Northern Exposure (1990–1995)
7.8/10
196
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Soapy Sanderson 

Dr. Joel Fleischman is depressed when grumpy old patient Soapy Sanderson completely ignores his medical advice, and is stunned when he and Maggie are named joint executors of his 140 acres ... See full summary »

Director:

Stephen Cragg

Writers:

Joshua Brand (created by), John Falsey (created by) | 3 more credits »
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Cast

Episode complete credited cast:
Rob Morrow ... Dr. Joel Fleischman
Barry Corbin ... Maurice J. Minnifield
Janine Turner ... Maggie O'Connell
John Cullum ... Holling Vincoeur
Darren E. Burrows ... Ed Chigliak
John Corbett ... Chris Stevens
Cynthia Geary ... Shelly Marie Tambo
John McLiam ... Soapy Sanderson
Christa Miller ... Laurie Batan
Darryl Fong ... Kim Cheng
Elaine Miles ... Marilyn
Phil Lucas Phil Lucas ... Accountant
Nick Ramus ... Chief
John Murray ... Surveyor
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Storyline

Dr. Joel Fleischman is depressed when grumpy old patient Soapy Sanderson completely ignores his medical advice, and is stunned when he and Maggie are named joint executors of his 140 acres forest estate where only wolves live. Maggie wants to turn it into a nature reserve, however un-required it is in this part of Alaska. Joel is rather tempted by the Indian chief Ronkomkoma's idea to turn it into a tax shelter by formally drilling for oil which everybody knows isn't there, hoping it may pay his way back to New York. Later Joel learns Soapy was a spirituality college professor for 20 years. Soapy also left them a $200 Lafitte-Latour for their trouble, which nearly works a romantic wonder, and a journal. Meanwhile the press gets interested. Written by KGF Vissers

Plot Summary | Add Synopsis

Genres:

Comedy | Drama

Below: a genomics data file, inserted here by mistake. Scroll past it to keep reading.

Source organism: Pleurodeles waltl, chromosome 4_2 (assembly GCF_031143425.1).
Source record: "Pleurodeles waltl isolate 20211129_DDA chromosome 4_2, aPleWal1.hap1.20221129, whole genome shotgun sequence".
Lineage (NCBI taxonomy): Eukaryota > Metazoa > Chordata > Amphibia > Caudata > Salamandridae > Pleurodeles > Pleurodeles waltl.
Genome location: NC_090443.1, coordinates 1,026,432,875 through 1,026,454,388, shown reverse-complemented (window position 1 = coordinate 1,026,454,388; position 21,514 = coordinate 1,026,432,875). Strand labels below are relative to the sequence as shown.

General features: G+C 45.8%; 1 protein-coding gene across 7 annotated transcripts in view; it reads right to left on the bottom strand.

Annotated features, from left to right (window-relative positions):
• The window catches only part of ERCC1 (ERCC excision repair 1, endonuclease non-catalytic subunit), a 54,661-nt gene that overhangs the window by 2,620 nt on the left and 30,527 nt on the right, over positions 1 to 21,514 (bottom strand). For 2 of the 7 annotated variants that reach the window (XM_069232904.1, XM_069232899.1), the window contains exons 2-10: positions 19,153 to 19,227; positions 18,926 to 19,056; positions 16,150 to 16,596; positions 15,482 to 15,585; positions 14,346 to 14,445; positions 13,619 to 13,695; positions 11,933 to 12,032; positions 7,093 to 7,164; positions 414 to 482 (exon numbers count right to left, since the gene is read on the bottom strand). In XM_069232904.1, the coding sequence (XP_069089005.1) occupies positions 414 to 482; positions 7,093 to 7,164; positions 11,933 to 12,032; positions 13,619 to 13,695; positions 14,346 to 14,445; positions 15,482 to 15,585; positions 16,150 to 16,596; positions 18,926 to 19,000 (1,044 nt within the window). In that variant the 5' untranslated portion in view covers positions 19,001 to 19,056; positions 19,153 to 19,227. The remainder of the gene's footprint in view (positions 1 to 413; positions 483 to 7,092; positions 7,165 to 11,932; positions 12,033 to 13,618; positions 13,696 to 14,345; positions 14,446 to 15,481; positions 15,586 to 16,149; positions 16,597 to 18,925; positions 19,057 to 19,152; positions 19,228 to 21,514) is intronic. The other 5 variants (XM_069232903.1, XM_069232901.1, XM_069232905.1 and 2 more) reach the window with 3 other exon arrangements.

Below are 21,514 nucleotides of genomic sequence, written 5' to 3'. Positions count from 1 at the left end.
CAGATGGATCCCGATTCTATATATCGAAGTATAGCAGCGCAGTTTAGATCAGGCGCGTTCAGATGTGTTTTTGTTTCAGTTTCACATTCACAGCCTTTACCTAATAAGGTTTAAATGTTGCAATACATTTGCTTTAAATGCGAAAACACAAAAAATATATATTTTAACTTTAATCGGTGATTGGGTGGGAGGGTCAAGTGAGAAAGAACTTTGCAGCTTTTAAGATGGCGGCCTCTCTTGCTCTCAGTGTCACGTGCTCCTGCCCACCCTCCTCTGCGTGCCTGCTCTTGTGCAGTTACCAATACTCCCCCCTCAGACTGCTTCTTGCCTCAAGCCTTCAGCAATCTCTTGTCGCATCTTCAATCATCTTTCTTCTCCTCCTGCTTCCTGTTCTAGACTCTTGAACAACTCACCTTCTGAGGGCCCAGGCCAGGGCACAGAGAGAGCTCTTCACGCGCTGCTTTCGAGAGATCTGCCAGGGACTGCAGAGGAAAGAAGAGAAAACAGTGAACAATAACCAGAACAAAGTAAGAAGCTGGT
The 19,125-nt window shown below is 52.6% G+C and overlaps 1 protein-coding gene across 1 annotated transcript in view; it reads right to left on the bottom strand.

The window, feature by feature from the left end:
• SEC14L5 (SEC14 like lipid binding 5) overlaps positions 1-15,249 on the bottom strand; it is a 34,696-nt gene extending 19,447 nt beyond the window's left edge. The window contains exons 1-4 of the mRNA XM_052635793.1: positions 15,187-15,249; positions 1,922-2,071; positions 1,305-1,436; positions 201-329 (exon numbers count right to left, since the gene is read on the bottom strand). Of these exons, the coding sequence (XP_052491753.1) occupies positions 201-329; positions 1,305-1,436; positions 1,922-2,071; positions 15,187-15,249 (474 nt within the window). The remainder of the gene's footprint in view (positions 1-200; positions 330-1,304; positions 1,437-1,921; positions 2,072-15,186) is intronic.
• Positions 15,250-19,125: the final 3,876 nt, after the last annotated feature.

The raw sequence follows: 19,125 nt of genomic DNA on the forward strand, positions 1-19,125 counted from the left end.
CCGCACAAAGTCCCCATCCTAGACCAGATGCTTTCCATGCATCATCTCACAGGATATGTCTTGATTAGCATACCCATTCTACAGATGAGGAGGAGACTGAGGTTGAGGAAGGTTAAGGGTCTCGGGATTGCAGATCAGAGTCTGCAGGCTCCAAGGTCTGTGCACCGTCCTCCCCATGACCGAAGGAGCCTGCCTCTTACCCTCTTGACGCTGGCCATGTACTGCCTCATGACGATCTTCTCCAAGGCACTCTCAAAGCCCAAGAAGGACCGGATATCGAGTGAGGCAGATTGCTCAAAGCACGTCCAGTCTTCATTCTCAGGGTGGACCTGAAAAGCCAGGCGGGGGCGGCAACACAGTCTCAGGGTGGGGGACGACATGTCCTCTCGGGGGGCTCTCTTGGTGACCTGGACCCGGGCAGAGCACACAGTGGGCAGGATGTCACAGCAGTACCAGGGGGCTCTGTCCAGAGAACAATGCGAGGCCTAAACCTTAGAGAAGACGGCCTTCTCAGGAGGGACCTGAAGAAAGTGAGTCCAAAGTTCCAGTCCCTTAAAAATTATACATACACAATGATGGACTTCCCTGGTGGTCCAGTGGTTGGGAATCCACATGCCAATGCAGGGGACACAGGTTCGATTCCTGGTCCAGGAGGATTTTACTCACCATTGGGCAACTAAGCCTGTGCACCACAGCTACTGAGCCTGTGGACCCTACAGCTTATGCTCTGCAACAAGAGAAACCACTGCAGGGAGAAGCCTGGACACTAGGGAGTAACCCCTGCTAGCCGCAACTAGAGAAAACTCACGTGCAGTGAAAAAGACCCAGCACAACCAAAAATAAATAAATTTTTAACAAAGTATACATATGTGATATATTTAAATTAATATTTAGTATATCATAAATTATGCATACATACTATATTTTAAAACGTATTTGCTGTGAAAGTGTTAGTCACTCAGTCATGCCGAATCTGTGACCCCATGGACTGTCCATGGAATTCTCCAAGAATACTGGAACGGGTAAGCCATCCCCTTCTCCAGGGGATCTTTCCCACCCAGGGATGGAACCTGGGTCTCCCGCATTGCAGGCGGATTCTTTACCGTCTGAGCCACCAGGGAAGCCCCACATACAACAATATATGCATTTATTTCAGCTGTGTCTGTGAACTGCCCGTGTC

Certificate:

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Details

Country:

USA

Language:

English

Release Date:

26 July 1990 (USA) See more »

Company Credits

Show more on IMDbPro »

Technical Specs

Runtime:

Sound Mix:

Stereo

Color:

Color

Aspect Ratio:

1.33 : 1
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Did You Know?

Trivia

Although she had appeared in the previous two episodes, this is the first time where Cynthia Geary actually has any dialogue. See more »

Goofs

The quote attributed to Chief Seattle actually came from a screenplay by Ted Perry in the 1970s. See more »

Quotes

Holling Vincoeur: Soapy used to say that Alaska wasn't a state, but a state of mind.
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Connections

References The Searchers (1956) See more »

Soundtracks

Take an Old Cold Tater (And Wait)
Written by Little Jimmy Dickens (uncredited)
[When Joel talks to Chris in the radio station.]
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User Reviews

 
Almost there, but not quite...
16 November 2018 | by soundphurySee all my reviews

If "Soapy Sanderson" had run in one of the later seasons of Northern Exposure, we no doubt would have been treated to a joyless and dreary meditation on the nature of aging, or solitude, or suicide or some other such pompous nonsense.

Fortunately, we're still in the first season, where, thankfully, the writers, more often than not, felt these topics were best dealt with using a heavy dose of light comedy. And the result is the beginning of some truly great television.

Soapy Sanderson is the first episode where it really feels like all the disparate elements of this gem of a television series are finally starting to come together - interesting characters, outlandish plots and, at the center of it all, Morrow's causticly petulant Dr Fleischman. And, as a true testament to how great this show is, it's not the main plot (Fleischman's attempts to duplicitously sell off land that he and Maggie have just inherited), that garners the praise here, but, instead, it's the subplots and secondary characters that really start to come to the fore, foreshadowing the strong ensemble nature that this show will eventually take on. Case in point: Ed's introduction to film making by a documentary film crew, as well as how we get to learn more about the citizens of Cicely through their interviews. High points here include the first time we get to hear David Schwartz' beautifully contemplative piano theme that would serve as a sort of leitmotif for Maggie's character throughout much of the series, as well as an early television role from guest star Christa Miller.


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